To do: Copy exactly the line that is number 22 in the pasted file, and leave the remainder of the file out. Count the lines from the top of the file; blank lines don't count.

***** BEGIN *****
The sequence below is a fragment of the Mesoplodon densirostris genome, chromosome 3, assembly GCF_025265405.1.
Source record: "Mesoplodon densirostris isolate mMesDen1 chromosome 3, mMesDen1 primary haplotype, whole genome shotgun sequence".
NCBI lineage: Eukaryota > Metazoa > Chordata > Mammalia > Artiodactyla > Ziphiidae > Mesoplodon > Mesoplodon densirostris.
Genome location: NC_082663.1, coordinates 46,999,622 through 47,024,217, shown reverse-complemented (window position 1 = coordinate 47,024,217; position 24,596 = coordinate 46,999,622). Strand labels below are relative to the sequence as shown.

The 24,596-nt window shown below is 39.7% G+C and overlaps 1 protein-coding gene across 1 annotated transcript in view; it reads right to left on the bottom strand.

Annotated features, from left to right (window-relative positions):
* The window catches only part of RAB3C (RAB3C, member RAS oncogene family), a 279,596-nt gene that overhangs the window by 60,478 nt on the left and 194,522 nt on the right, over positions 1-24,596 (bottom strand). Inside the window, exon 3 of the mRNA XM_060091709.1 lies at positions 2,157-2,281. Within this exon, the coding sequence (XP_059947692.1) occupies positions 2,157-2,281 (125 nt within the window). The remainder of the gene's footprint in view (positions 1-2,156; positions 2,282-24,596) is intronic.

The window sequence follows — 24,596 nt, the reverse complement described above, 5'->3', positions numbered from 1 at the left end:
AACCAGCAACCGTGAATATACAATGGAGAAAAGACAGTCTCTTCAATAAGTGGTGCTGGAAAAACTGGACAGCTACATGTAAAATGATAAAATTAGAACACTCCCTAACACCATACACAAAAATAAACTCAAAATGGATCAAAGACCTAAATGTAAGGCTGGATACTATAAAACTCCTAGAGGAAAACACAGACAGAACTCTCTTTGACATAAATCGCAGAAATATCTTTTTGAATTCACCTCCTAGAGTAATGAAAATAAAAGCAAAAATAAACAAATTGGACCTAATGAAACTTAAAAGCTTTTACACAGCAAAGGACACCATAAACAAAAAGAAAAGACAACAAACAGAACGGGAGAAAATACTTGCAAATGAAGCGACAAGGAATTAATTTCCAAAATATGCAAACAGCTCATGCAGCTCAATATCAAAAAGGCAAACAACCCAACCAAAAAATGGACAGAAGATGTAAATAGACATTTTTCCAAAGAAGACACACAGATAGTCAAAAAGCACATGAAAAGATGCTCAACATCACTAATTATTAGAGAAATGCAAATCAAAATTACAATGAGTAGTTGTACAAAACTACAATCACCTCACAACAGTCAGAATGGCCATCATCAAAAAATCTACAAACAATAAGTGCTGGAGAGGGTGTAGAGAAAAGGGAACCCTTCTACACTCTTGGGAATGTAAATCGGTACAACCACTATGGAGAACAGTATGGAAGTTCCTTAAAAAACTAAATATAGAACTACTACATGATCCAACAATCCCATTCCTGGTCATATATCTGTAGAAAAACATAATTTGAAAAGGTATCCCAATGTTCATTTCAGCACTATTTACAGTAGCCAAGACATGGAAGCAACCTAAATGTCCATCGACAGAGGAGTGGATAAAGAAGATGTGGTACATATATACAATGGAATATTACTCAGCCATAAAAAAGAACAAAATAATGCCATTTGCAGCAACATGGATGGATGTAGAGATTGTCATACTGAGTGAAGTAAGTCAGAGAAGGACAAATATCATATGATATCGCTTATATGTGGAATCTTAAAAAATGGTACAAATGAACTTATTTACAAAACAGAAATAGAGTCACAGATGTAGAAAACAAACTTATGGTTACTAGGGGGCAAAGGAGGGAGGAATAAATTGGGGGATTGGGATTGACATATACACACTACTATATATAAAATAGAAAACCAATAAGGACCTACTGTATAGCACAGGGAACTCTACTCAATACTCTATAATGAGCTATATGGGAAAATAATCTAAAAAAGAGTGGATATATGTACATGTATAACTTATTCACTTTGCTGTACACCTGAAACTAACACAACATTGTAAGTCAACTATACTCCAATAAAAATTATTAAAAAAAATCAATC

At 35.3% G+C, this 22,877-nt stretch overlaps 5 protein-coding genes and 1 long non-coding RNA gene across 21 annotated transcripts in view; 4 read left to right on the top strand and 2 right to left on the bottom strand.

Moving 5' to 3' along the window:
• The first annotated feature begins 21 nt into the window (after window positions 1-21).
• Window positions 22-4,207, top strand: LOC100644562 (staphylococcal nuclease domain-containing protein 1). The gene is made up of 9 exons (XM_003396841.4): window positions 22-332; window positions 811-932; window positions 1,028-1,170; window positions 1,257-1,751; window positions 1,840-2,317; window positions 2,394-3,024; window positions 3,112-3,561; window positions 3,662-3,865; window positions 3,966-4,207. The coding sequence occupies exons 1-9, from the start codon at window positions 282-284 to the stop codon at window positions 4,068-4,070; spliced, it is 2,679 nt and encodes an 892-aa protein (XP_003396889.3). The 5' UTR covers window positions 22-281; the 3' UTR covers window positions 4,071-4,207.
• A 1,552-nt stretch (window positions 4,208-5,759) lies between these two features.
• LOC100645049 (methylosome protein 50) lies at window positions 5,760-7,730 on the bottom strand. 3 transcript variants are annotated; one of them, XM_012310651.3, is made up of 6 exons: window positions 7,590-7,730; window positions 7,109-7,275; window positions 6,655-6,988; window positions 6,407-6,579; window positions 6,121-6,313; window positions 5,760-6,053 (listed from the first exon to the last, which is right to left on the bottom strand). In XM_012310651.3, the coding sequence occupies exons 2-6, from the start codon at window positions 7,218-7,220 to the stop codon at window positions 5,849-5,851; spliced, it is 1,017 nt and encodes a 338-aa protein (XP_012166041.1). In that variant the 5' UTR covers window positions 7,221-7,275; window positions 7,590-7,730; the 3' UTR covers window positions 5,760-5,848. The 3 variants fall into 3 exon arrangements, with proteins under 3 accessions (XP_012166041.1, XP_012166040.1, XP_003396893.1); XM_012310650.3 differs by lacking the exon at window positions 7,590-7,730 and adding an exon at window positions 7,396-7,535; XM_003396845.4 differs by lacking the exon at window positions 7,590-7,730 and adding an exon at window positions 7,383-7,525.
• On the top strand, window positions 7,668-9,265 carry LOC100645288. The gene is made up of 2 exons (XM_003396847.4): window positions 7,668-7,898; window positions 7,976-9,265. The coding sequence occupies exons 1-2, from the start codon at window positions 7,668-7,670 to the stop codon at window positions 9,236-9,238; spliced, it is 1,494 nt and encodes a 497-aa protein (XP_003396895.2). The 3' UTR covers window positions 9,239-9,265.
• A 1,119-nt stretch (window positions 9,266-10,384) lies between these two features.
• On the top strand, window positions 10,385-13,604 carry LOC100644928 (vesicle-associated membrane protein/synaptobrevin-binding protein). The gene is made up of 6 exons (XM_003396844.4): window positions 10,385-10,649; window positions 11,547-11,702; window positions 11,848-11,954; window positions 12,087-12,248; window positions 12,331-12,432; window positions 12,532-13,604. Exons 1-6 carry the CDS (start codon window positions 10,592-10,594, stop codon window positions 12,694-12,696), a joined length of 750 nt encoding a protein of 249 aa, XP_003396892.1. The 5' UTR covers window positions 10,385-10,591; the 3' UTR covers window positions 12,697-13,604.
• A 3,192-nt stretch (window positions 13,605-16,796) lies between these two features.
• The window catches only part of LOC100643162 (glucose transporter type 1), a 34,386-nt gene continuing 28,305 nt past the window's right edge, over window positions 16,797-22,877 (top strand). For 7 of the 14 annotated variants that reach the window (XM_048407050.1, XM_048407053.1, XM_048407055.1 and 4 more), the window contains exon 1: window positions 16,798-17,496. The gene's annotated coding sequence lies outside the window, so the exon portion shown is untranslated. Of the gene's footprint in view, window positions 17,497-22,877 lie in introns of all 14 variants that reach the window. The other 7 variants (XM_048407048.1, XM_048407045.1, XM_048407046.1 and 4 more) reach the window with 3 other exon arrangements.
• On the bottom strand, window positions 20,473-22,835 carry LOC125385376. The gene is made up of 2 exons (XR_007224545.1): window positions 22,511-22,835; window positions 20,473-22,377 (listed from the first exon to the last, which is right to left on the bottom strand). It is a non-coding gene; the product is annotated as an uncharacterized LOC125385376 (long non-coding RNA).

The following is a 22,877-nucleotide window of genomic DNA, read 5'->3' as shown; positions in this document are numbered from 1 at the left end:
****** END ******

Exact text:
The following is a 22,877-nucleotide window of genomic DNA, read 5'->3' as shown; positions in this document are numbered from 1 at the left end: